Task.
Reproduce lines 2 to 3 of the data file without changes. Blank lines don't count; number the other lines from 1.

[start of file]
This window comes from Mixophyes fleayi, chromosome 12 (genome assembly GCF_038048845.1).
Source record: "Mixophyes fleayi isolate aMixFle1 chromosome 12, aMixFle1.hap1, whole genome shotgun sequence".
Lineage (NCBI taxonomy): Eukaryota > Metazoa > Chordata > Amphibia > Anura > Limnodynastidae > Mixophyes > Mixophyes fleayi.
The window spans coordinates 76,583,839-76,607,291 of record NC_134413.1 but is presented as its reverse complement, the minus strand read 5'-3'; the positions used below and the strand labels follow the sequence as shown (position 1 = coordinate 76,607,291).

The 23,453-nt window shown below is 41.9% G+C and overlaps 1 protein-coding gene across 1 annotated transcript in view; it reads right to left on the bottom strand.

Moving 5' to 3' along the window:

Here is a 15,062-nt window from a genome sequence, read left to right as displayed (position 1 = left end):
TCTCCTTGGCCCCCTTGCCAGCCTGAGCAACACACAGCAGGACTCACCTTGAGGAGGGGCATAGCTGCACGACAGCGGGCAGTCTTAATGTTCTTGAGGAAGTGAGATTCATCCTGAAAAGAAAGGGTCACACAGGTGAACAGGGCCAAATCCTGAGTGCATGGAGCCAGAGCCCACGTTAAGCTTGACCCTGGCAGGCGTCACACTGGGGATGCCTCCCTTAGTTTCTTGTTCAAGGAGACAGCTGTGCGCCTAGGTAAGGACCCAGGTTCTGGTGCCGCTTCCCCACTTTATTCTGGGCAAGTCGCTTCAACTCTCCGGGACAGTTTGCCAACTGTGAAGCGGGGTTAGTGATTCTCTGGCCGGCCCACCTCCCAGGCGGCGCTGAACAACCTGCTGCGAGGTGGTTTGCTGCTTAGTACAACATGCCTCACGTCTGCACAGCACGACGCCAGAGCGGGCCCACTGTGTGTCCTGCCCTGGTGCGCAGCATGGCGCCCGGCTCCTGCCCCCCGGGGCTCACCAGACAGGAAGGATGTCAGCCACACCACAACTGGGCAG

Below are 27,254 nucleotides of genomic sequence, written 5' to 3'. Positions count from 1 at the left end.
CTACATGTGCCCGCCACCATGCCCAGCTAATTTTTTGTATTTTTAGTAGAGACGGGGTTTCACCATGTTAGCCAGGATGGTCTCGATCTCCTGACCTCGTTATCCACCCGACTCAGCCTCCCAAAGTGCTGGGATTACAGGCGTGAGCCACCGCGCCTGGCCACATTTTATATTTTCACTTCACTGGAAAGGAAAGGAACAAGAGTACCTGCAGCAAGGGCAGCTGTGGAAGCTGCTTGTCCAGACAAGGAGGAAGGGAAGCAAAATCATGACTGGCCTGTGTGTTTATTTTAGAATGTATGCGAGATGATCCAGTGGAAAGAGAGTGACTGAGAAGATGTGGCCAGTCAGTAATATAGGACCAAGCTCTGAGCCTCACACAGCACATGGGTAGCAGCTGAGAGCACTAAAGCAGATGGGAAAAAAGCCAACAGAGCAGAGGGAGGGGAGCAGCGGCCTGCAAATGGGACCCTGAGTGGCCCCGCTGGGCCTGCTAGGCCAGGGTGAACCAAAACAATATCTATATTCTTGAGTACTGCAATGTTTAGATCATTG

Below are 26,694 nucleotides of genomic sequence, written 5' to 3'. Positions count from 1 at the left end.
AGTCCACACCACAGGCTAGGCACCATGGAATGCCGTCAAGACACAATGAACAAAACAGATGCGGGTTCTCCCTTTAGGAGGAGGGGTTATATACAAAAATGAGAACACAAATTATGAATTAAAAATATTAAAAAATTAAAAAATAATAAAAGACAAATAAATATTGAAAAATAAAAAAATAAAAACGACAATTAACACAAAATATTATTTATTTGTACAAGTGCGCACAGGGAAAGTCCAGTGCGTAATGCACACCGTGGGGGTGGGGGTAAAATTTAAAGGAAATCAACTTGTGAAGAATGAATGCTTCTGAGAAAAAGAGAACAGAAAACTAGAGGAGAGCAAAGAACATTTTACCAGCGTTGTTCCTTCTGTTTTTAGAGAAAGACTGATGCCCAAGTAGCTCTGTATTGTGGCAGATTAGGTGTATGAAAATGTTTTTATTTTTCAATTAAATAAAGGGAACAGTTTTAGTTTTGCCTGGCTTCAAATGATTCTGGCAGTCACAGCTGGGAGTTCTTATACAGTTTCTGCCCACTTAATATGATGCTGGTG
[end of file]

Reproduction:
Source record: "Mixophyes fleayi isolate aMixFle1 chromosome 12, aMixFle1.hap1, whole genome shotgun sequence".
Lineage (NCBI taxonomy): Eukaryota > Metazoa > Chordata > Amphibia > Anura > Limnodynastidae > Mixophyes > Mixophyes fleayi.